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Bearing Witness

compiled by Cate White, University of Victoria 

for Reimagining Attawapiskat, November 2016

Are you listening?

Through the visual production of youth-driven indigenous voices, Reimagining Attawapiskat provides an opportunity for the rest of Canada to “shut up and listen” (Welsh and Olsen 2003: 152). Along with land and water rights, indigenous reclamations of sovereignty and self-determination are embedded in the right to self-representation (Pirie: 2014).  And, just as land and water rights are based on the (re)newed respect of treaty relationships between Indigenous and non-Indigenous peoples, self-representation relies on the responsibility of non-Indigenous people to bear witness to the stories and truths that are told by this project.  The Royal Commission on Aboriginal People (1996), the Truth and Reconciliation Commission (2015), and the Murdered and Missing Indigenous Women Inquiry (ongoing) are mandated moments in which the Canadian government used listening as a radical process of reconciliation. The visual and digital nature of Reimagining Attawapiskat provides an accessible opportunity for all Canadian citizens to bear witness and listen to the youth stories of Attawapiskat. This project is therefore not only an empowering process that provides the tools for Indigenous self-representation, but also a relational responsibility for the rest of Canada to bear witness and listen to the narratives, stories, and truths produced by the youth of Attawapiskat about their home. Listening is therefore an active responsibility that must be deliberately taken up by Canadians to bear witness to the truths and realities that are told by the youth of Attawapiskat. As Welsh and Olsen (2003: 147) reflect, “it takes strength to tell a story, and strength to listen.”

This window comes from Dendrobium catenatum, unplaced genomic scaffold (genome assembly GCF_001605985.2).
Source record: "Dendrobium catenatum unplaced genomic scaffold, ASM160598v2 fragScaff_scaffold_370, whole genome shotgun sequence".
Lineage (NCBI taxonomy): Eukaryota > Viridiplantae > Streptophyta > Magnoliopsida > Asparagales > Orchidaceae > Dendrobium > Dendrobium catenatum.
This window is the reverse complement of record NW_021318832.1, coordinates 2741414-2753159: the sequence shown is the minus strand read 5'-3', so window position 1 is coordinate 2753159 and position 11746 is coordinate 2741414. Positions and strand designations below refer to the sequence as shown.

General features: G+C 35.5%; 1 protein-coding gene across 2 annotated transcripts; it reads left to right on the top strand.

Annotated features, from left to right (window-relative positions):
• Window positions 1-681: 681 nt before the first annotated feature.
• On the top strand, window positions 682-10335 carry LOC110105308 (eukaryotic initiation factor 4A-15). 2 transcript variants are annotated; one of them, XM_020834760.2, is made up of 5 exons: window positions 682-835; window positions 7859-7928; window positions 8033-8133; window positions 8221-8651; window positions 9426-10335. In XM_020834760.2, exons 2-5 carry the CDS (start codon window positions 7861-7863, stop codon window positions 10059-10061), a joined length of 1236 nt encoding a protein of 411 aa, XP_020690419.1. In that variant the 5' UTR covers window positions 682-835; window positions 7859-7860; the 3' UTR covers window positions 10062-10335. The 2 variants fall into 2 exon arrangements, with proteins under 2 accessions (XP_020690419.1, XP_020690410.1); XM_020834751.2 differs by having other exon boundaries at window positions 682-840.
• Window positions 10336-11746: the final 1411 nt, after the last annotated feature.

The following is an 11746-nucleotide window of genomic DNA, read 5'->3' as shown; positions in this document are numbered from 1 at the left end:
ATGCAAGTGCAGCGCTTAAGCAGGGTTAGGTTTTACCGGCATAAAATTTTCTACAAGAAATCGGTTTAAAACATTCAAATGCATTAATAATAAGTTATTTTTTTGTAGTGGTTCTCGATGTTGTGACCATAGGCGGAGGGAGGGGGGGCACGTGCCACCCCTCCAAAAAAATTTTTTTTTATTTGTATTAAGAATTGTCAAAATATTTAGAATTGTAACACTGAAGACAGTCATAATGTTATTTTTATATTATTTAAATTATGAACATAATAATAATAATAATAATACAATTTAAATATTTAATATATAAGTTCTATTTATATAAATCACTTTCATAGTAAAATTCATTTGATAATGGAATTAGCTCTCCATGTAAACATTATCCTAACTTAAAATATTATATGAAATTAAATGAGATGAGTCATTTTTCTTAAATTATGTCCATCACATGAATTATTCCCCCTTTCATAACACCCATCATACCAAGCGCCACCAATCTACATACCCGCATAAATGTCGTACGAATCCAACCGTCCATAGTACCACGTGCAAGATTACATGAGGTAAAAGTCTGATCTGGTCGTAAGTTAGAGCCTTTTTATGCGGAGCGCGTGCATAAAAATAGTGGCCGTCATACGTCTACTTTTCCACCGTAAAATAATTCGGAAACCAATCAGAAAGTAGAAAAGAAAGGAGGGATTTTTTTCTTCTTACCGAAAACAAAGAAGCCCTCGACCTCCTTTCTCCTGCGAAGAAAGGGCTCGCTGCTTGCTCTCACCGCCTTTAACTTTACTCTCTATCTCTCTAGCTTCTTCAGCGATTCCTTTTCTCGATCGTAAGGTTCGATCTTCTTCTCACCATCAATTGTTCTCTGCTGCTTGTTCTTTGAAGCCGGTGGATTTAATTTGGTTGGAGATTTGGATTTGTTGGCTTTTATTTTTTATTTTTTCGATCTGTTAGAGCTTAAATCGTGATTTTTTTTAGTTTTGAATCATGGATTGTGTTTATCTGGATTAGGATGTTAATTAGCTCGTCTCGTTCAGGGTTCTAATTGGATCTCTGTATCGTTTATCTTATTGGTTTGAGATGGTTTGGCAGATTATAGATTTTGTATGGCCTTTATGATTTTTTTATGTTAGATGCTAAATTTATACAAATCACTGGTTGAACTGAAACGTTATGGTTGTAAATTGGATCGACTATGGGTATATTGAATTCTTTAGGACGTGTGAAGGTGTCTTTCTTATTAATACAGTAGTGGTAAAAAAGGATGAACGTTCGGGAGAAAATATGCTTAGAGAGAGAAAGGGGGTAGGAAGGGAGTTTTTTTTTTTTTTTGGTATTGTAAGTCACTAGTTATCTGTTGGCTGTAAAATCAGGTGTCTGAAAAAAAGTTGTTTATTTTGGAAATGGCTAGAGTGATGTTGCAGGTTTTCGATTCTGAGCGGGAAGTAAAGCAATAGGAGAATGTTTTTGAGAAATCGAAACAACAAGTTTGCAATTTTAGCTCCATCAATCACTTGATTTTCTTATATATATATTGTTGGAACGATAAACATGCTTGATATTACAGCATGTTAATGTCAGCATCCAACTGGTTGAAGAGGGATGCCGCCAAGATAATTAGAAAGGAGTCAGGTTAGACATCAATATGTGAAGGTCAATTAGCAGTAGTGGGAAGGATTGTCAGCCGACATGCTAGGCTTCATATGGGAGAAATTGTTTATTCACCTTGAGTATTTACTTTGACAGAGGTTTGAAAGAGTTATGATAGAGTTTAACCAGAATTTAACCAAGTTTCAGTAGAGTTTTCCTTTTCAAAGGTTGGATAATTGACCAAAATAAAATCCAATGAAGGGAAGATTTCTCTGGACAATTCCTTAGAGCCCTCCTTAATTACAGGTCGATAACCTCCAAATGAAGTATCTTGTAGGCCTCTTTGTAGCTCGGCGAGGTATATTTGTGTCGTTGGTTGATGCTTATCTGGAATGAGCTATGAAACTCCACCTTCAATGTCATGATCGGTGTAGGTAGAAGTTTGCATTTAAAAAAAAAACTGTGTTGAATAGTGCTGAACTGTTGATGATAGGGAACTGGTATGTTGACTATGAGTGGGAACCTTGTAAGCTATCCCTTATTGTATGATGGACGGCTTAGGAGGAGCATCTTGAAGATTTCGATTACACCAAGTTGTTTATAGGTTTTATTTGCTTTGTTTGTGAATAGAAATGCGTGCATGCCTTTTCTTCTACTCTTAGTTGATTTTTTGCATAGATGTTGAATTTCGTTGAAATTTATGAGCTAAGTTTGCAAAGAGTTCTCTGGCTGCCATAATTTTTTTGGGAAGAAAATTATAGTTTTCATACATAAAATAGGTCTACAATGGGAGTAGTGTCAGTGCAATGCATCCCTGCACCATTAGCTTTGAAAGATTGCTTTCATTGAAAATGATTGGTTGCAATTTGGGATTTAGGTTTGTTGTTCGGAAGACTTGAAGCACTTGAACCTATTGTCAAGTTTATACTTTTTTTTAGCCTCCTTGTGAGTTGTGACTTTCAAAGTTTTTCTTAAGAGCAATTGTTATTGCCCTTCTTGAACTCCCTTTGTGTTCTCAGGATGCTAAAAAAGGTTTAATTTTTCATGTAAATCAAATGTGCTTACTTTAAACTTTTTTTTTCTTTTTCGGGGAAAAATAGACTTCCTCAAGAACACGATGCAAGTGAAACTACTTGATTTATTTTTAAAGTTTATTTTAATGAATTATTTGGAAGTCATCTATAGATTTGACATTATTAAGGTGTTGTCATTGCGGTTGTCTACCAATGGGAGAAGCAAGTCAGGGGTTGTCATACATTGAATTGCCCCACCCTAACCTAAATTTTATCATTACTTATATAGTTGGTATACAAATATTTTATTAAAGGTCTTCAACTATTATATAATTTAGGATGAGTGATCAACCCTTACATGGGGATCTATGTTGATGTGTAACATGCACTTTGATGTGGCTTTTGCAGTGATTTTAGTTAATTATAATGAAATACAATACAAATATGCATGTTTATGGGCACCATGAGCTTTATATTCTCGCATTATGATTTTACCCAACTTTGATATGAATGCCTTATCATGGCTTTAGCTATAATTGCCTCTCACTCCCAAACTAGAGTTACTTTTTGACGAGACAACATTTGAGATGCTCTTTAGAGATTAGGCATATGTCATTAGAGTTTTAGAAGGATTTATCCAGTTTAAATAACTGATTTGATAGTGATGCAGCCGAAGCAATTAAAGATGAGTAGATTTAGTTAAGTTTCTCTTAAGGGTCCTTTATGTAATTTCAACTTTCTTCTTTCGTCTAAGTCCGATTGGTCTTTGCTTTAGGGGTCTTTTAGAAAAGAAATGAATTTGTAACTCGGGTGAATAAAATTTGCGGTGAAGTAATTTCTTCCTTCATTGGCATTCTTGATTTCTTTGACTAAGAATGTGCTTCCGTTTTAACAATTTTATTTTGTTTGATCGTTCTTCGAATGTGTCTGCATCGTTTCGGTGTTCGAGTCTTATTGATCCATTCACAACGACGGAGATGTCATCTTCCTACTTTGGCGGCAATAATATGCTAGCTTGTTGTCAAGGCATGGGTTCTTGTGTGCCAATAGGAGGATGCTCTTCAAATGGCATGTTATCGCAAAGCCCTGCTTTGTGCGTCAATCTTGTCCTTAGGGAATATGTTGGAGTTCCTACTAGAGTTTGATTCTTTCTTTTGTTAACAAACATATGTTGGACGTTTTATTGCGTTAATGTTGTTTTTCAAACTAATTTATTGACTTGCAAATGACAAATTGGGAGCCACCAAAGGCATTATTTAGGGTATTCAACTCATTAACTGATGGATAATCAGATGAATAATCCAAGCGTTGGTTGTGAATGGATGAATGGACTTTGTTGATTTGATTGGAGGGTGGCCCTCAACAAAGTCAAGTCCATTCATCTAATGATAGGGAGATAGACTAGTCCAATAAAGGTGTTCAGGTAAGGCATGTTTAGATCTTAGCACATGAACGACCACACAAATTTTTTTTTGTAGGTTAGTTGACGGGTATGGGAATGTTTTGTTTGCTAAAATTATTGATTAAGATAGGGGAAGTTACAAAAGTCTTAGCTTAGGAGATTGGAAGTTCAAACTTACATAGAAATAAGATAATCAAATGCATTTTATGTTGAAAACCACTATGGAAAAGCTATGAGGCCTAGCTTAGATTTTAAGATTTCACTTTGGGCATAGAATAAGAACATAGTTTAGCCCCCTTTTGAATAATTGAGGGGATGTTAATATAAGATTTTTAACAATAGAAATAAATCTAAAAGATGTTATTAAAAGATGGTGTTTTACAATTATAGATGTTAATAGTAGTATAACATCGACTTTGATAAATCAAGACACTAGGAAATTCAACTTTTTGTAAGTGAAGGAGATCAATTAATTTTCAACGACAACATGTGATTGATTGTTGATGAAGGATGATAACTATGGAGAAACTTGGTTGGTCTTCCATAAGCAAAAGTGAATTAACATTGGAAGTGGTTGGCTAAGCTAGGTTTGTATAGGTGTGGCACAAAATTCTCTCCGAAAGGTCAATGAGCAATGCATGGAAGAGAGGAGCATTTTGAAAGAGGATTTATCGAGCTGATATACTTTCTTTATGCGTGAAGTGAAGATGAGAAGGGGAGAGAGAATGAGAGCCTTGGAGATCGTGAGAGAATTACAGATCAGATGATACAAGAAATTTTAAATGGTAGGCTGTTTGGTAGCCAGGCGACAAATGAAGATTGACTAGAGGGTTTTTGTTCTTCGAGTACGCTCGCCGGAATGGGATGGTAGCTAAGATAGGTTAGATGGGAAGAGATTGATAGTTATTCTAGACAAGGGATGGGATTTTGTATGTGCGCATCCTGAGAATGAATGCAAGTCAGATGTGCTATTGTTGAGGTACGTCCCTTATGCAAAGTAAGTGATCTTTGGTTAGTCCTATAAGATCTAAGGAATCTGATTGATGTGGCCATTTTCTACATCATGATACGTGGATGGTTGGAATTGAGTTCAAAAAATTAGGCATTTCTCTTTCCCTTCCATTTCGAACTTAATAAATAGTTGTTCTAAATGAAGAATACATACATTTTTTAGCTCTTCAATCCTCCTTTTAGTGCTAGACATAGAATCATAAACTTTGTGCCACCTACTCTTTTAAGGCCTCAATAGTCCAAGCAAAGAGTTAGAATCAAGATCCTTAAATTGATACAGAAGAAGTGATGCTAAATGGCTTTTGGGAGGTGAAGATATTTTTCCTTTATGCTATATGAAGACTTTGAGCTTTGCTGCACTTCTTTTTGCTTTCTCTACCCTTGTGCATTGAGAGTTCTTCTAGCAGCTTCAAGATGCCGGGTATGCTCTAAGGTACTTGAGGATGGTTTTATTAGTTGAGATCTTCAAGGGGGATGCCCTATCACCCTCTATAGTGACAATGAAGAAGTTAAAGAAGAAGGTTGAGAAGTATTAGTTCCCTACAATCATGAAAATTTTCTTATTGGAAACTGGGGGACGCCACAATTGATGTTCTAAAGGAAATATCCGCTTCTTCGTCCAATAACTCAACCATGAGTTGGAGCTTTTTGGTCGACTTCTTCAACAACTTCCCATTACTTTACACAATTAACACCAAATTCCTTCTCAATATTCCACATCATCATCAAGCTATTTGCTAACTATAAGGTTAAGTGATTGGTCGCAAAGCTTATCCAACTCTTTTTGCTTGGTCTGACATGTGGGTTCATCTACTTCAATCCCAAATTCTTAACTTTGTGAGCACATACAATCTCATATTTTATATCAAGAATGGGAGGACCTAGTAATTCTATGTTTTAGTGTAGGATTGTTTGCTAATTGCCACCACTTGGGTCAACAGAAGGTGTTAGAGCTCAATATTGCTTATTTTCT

What does it mean to “bear witness”?

Just as a book needs a reader, Indigenous oral stories need a listener. For many Indigenous oral cultures, “listening is an act of documentation” (Welsh and Olsen 2003: 150). A witness is “not required to judge, interpret, or add comment but only to document, through the act of listening, that a certain thing was said” and the information does not belong to the witness as personal knowledge (Welsh and Olsen 2003: 150). Bearing witness is therefore not a process of extraction (Klein & Simpson), but rather a way that information is carried along to others. It is therefore a continual and relational process. The listener becomes the bearer and keeper of important social, historical, and family information and the means by which that information is passed on (Welsh and Olsen 2003: 150). In bearing witness to the narratives and truths told by the youth of Attawapiskat, listeners and witnesses of this project must understand that this knowledge does not belong to them. It is rather something to listen to openly and to pass on to others (Welsh and Olsen: 152).

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